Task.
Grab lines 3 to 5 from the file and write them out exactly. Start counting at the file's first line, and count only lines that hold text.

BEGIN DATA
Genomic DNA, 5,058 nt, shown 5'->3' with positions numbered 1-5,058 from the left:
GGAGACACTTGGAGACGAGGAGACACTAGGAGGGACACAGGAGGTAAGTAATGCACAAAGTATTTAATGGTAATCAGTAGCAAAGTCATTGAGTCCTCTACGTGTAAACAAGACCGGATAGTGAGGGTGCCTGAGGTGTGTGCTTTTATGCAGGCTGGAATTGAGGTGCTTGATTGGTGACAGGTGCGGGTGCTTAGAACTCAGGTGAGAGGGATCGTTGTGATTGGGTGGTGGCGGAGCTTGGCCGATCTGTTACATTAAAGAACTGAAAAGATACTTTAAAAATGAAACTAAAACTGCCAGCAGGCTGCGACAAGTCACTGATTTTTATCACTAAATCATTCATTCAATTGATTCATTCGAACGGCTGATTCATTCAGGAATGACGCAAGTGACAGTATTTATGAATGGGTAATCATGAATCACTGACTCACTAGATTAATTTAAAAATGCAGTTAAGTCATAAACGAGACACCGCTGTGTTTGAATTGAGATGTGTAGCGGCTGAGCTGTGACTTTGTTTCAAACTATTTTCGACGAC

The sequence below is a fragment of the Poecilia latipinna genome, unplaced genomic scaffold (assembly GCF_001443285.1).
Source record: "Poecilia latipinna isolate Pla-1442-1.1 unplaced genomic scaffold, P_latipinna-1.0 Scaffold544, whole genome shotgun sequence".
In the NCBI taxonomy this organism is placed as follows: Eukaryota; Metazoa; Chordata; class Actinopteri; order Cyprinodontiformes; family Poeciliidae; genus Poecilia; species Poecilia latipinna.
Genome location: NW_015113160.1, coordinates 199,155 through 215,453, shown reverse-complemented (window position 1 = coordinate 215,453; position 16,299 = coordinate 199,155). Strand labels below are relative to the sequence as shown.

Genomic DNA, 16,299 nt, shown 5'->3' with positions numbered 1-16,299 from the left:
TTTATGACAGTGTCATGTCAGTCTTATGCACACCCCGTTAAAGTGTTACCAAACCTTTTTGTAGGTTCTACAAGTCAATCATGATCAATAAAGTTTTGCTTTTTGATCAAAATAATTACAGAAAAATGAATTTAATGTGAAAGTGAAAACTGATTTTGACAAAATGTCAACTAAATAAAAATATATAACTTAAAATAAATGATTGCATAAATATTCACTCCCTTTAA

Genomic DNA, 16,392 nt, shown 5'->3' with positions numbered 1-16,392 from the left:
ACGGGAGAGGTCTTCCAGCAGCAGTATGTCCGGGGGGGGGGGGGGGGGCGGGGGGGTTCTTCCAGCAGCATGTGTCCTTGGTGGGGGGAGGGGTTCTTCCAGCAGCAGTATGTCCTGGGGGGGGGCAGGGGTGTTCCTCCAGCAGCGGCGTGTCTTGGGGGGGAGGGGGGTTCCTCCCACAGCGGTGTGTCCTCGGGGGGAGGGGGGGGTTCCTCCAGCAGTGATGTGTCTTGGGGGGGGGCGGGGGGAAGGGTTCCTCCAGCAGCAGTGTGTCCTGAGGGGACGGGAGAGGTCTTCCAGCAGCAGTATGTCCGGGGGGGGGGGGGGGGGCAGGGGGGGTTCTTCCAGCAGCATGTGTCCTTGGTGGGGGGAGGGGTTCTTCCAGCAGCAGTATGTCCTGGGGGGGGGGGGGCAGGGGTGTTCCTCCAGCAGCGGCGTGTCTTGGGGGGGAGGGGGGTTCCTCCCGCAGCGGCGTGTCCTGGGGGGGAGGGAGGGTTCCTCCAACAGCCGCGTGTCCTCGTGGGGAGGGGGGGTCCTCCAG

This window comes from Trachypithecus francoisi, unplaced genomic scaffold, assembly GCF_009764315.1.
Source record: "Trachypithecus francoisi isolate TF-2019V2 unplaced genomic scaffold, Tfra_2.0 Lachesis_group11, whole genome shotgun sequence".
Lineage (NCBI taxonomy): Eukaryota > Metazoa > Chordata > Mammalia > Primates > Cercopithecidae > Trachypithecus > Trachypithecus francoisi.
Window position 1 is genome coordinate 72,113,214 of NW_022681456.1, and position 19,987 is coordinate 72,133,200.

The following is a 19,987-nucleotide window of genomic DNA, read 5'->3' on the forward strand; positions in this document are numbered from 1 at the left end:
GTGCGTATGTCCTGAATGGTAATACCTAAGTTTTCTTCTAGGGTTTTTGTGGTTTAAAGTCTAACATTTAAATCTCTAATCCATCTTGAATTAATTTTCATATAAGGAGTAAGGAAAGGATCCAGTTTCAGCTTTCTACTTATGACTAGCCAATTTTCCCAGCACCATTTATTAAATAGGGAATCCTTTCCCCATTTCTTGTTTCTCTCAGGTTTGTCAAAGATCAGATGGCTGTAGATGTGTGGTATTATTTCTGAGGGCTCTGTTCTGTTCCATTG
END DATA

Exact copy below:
The sequence below is a fragment of the Poecilia latipinna genome, unplaced genomic scaffold (assembly GCF_001443285.1).
Source record: "Poecilia latipinna isolate Pla-1442-1.1 unplaced genomic scaffold, P_latipinna-1.0 Scaffold544, whole genome shotgun sequence".
In the NCBI taxonomy this organism is placed as follows: Eukaryota; Metazoa; Chordata; class Actinopteri; order Cyprinodontiformes; family Poeciliidae; genus Poecilia; species Poecilia latipinna.